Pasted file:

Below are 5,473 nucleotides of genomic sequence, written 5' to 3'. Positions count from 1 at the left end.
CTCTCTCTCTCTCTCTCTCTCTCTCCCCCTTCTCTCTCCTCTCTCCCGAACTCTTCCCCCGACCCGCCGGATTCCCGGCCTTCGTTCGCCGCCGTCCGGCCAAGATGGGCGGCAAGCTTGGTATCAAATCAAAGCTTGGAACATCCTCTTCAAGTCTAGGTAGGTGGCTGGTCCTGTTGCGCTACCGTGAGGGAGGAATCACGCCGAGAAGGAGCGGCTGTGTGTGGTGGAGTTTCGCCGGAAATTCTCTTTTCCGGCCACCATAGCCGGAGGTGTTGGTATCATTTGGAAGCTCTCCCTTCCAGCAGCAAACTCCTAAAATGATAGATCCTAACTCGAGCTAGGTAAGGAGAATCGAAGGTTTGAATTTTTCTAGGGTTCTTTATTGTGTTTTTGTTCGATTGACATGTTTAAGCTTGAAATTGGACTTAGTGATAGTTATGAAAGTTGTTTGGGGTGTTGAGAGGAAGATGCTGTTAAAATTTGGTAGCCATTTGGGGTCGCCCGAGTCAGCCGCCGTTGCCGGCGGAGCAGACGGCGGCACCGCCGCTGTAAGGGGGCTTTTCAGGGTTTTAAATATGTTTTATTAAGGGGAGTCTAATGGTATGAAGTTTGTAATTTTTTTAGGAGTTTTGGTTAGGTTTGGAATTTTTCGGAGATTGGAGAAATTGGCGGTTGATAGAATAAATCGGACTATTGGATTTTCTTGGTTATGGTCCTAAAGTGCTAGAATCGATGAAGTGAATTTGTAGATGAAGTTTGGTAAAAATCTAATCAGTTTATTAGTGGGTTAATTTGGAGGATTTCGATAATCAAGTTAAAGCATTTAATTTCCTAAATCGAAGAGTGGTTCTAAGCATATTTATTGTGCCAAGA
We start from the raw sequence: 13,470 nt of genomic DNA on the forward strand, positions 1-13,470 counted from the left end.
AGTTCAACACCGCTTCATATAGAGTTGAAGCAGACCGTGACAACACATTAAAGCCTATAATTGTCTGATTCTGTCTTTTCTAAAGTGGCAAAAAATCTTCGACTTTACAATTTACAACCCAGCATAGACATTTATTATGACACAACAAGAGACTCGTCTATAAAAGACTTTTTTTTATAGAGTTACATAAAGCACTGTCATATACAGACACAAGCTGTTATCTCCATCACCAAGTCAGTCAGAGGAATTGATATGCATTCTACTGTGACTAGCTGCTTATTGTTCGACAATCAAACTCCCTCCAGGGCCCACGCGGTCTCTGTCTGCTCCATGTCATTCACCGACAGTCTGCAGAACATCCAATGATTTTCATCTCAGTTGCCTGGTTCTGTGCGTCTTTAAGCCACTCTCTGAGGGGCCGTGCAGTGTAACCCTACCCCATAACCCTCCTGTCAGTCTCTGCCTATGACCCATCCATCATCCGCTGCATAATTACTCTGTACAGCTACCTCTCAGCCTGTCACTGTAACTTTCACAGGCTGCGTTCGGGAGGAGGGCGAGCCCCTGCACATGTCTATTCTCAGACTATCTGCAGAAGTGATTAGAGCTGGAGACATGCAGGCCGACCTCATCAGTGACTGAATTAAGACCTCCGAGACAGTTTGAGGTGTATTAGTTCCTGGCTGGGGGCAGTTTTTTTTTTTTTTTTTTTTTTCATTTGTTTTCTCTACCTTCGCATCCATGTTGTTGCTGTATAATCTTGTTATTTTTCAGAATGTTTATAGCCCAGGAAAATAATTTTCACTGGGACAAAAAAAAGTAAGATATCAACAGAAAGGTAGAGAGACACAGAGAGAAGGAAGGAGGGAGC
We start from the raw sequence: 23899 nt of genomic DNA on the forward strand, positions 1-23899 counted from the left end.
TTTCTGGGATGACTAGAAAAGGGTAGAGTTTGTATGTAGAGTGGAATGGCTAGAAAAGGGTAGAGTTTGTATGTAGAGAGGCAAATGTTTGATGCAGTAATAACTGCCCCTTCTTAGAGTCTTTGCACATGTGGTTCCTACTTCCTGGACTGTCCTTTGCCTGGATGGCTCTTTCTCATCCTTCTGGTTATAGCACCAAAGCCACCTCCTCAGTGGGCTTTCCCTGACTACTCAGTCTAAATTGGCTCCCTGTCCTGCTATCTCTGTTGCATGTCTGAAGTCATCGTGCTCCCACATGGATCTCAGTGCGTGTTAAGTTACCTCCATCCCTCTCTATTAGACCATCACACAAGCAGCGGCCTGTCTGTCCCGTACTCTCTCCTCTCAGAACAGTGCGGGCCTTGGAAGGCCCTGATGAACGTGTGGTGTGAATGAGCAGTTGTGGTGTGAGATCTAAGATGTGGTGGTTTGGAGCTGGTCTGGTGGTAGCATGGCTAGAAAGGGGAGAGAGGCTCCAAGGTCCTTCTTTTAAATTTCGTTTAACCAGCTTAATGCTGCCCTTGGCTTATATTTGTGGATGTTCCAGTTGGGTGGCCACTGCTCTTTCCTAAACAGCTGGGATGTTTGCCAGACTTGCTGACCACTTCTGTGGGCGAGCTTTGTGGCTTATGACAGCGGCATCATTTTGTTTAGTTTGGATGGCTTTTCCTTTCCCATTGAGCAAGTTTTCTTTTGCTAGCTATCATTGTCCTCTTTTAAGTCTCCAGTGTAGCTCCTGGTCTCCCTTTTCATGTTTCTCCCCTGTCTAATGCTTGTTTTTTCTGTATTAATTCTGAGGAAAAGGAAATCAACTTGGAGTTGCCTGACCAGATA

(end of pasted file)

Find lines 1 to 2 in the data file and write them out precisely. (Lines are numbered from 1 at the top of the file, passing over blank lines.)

Below are 5,473 nucleotides of genomic sequence, written 5' to 3'. Positions count from 1 at the left end.
CTCTCTCTCTCTCTCTCTCTCTCTCCCCCTTCTCTCTCCTCTCTCCCGAACTCTTCCCCCGACCCGCCGGATTCCCGGCCTTCGTTCGCCGCCGTCCGGCCAAGATGGGCGGCAAGCTTGGTATCAAATCAAAGCTTGGAACATCCTCTTCAAGTCTAGGTAGGTGGCTGGTCCTGTTGCGCTACCGTGAGGGAGGAATCACGCCGAGAAGGAGCGGCTGTGTGTGGTGGAGTTTCGCCGGAAATTCTCTTTTCCGGCCACCATAGCCGGAGGTGTTGGTATCATTTGGAAGCTCTCCCTTCCAGCAGCAAACTCCTAAAATGATAGATCCTAACTCGAGCTAGGTAAGGAGAATCGAAGGTTTGAATTTTTCTAGGGTTCTTTATTGTGTTTTTGTTCGATTGACATGTTTAAGCTTGAAATTGGACTTAGTGATAGTTATGAAAGTTGTTTGGGGTGTTGAGAGGAAGATGCTGTTAAAATTTGGTAGCCATTTGGGGTCGCCCGAGTCAGCCGCCGTTGCCGGCGGAGCAGACGGCGGCACCGCCGCTGTAAGGGGGCTTTTCAGGGTTTTAAATATGTTTTATTAAGGGGAGTCTAATGGTATGAAGTTTGTAATTTTTTTAGGAGTTTTGGTTAGGTTTGGAATTTTTCGGAGATTGGAGAAATTGGCGGTTGATAGAATAAATCGGACTATTGGATTTTCTTGGTTATGGTCCTAAAGTGCTAGAATCGATGAAGTGAATTTGTAGATGAAGTTTGGTAAAAATCTAATCAGTTTATTAGTGGGTTAATTTGGAGGATTTCGATAATCAAGTTAAAGCATTTAATTTCCTAAATCGAAGAGTGGTTCTAAGCATATTTATTGTGCCAAGA